With a variety of authors, VOLUME #53 investigates these physical and virtual spaces –
and the kinds of agency used to negotiate them – through the lenses of Institutions and
Most people focus on object and form. Not Keller Easterling. She’s drawn to the in-between. Challenging the binaries of formal-informal, practical-impractical, like-dislike, right-wrong, Easterling points at extemporaneous design thinking that works with potentials and indeterminate forms. In this frame, space is an informational system where discrepancies between what an organization is saying and is actually doing open new territories for design to intervene.
Informality can be interpreted as a positive quality hinting at individual freedom or even be romanticized as bottom up and empowering force. But informality as safety valve for a system that is not able to adjust to changing conditions smoothly and quickly enough is another matter.
‘Reinventing the fringe’ is a critical reconsideration of post-war urban areas on the fringe of nine European cities, viewed from the perspectives of sustainability, social cohesiveness, mobility and land use.
Jaap Bakema and the Open Society is the first extensive book publication on the Dutch architect Jaap Bakema, his ideas and ideals for society at large. Throughout the post-WWII decades Bakema was inspired to build for a democratic and open society. His body of work, his teaching and writing, and his international presence are testimony to the vicissitudes of the welfare state and the roles played by architecture and planning in its construction.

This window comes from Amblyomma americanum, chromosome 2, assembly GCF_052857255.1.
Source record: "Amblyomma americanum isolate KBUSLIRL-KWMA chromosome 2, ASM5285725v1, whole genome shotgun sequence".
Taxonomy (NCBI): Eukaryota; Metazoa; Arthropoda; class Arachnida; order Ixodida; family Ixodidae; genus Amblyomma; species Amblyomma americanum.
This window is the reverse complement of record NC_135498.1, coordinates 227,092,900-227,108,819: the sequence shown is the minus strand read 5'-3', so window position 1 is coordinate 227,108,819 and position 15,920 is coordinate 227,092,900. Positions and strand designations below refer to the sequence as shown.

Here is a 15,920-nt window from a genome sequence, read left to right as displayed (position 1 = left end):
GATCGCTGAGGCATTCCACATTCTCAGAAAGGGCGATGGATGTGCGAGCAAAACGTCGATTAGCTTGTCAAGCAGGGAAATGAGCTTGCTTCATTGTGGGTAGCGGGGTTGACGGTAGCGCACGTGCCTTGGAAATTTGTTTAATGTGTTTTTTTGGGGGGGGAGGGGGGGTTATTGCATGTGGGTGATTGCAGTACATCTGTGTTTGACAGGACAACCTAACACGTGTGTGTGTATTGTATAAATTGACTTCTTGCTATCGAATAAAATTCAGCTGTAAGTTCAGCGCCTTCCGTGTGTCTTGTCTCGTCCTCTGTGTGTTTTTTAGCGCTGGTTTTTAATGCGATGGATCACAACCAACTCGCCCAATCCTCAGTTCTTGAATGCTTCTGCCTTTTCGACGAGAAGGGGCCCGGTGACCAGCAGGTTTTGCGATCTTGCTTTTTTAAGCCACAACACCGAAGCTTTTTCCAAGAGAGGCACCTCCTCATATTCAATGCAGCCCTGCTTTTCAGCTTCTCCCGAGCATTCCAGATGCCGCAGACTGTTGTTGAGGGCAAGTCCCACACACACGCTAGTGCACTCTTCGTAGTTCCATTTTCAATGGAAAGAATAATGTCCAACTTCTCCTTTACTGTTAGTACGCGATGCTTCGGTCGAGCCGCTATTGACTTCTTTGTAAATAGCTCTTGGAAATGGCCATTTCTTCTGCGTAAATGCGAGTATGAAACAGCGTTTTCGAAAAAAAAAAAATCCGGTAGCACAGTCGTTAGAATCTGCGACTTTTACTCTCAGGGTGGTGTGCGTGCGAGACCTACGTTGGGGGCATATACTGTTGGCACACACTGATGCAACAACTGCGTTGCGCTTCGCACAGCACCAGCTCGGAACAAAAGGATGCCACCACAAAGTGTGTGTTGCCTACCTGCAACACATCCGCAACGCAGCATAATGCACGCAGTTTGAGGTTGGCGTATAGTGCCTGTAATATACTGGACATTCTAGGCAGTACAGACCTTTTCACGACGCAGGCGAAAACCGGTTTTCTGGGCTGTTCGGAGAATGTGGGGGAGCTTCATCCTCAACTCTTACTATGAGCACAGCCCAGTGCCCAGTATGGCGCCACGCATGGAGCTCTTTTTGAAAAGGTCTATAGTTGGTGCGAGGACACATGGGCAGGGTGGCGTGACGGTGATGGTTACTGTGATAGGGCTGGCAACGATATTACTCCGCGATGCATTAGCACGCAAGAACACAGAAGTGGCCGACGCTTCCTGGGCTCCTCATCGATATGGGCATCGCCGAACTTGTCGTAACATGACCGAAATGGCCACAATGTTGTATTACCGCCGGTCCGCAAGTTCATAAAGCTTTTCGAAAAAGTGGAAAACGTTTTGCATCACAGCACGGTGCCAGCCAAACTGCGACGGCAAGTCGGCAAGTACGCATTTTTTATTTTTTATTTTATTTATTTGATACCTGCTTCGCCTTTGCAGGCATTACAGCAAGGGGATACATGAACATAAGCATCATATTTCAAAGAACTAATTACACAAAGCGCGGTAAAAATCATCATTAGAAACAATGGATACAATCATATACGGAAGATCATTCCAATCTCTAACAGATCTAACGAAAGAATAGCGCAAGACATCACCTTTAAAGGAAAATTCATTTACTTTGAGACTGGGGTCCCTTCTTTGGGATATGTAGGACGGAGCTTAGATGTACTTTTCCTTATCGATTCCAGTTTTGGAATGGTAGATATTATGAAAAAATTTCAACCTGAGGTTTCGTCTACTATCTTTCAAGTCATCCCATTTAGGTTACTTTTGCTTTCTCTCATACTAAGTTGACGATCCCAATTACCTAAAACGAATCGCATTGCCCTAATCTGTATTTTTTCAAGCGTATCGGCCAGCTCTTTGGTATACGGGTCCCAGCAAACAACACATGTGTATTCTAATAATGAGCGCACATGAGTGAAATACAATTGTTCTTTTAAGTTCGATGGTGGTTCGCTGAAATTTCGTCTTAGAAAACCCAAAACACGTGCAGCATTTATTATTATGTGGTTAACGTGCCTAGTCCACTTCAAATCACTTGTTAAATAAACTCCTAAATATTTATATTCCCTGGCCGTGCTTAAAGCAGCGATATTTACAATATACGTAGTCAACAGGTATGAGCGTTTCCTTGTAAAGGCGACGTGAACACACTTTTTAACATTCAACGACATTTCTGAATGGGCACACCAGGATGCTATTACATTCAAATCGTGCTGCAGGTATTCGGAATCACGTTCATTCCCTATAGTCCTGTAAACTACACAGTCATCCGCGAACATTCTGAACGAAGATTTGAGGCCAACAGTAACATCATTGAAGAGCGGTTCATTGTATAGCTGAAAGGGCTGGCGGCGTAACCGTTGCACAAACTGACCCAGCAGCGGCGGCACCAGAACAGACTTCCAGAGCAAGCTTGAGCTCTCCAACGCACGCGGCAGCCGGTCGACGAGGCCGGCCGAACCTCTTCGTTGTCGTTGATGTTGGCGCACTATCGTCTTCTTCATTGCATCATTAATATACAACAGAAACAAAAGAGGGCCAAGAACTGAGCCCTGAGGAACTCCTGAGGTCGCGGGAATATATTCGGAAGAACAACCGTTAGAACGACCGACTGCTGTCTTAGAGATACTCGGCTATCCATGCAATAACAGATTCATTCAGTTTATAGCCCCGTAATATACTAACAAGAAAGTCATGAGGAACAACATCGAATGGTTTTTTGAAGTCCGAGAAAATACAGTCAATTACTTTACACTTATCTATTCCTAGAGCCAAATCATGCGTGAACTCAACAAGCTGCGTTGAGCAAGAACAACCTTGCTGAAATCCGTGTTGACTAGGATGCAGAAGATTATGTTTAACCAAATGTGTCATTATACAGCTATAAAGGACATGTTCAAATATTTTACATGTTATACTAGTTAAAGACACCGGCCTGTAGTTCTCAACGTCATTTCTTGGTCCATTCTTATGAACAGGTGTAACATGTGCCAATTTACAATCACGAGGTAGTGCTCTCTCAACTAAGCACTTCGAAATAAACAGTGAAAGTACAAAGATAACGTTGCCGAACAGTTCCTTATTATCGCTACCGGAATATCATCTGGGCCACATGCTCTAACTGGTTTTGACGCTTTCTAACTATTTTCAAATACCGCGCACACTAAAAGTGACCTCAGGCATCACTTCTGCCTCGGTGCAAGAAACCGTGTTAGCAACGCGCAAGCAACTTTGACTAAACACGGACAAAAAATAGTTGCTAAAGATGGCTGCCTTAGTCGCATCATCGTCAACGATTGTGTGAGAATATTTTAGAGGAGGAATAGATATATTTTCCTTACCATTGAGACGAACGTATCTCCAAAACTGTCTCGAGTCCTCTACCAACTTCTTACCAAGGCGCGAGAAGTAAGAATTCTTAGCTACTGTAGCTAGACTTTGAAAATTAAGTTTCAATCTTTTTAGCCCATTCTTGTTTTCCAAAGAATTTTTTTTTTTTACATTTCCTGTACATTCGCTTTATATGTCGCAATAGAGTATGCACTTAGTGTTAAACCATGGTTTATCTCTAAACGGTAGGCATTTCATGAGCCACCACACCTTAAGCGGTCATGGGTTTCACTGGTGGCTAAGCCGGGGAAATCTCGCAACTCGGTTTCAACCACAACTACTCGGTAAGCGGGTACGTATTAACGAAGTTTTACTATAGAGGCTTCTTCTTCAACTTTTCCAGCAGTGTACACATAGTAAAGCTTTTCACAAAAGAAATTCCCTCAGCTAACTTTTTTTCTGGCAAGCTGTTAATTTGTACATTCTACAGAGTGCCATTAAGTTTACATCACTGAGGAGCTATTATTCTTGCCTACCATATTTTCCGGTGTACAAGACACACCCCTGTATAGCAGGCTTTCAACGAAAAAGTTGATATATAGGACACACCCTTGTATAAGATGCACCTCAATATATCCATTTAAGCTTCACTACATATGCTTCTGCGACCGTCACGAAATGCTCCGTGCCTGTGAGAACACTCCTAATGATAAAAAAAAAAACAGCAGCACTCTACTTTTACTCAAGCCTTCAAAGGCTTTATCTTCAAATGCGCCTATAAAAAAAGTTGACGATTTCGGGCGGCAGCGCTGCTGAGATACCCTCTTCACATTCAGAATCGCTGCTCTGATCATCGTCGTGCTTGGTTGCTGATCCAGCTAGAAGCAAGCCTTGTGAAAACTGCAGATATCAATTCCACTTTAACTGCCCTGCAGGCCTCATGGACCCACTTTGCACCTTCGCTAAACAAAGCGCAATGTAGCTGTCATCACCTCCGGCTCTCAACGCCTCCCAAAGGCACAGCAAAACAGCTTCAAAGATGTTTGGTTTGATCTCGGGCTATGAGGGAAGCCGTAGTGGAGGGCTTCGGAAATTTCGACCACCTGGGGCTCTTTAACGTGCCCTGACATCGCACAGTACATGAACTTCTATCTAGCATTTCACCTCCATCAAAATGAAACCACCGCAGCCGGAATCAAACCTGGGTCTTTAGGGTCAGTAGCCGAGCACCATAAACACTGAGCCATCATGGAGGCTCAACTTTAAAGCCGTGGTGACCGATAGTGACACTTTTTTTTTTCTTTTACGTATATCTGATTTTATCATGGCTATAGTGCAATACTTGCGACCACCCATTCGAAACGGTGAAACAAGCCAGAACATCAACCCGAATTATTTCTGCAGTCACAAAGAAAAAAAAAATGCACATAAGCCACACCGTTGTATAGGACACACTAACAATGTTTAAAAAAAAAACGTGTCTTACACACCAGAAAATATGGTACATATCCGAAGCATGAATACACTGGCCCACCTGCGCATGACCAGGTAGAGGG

In collaboration with Volume, KU Leuven’s Faculty of Architecture, campus Sint-Lucas Ghent/Brussels, selected recent graduate projects and reflected on the underlying ambitions of the school. The result is ‘Doing It the Belgian Way’, one of the two inserts in Volume 50. The insert presents three perspectives: Embracing Complexity, Embedding in the Local, and Un/Re-Learning. The following text is the introduction to this third chapter.
While the Istanbul Biennial questions ‘Are We Human?’, Volume explores the post-human world of Artficial Intelligence and Machine Learning. It’s not about the future, not about promise, it’s very much about the here and now. Please join us coming Friday (October 28) for an informal gathering at Post Office, Rotterdam to exchange on this life changing topic.
To see housing as a fundamental human right is a relatively new concept with consequences for law, justice and politics. In issue 46: Shelter, Volume published Abla el Bahrawy’s quick scan of the first formulation of this universal right and its further development into an action agenda in consecutive UN-Habitat conferences to promote and secure this right globally.
‘To beyond or not to be’, our slogan over these years, has proven its relevance. By becoming the norm it’s topicality has been lost. It is time to move forward and take new directions.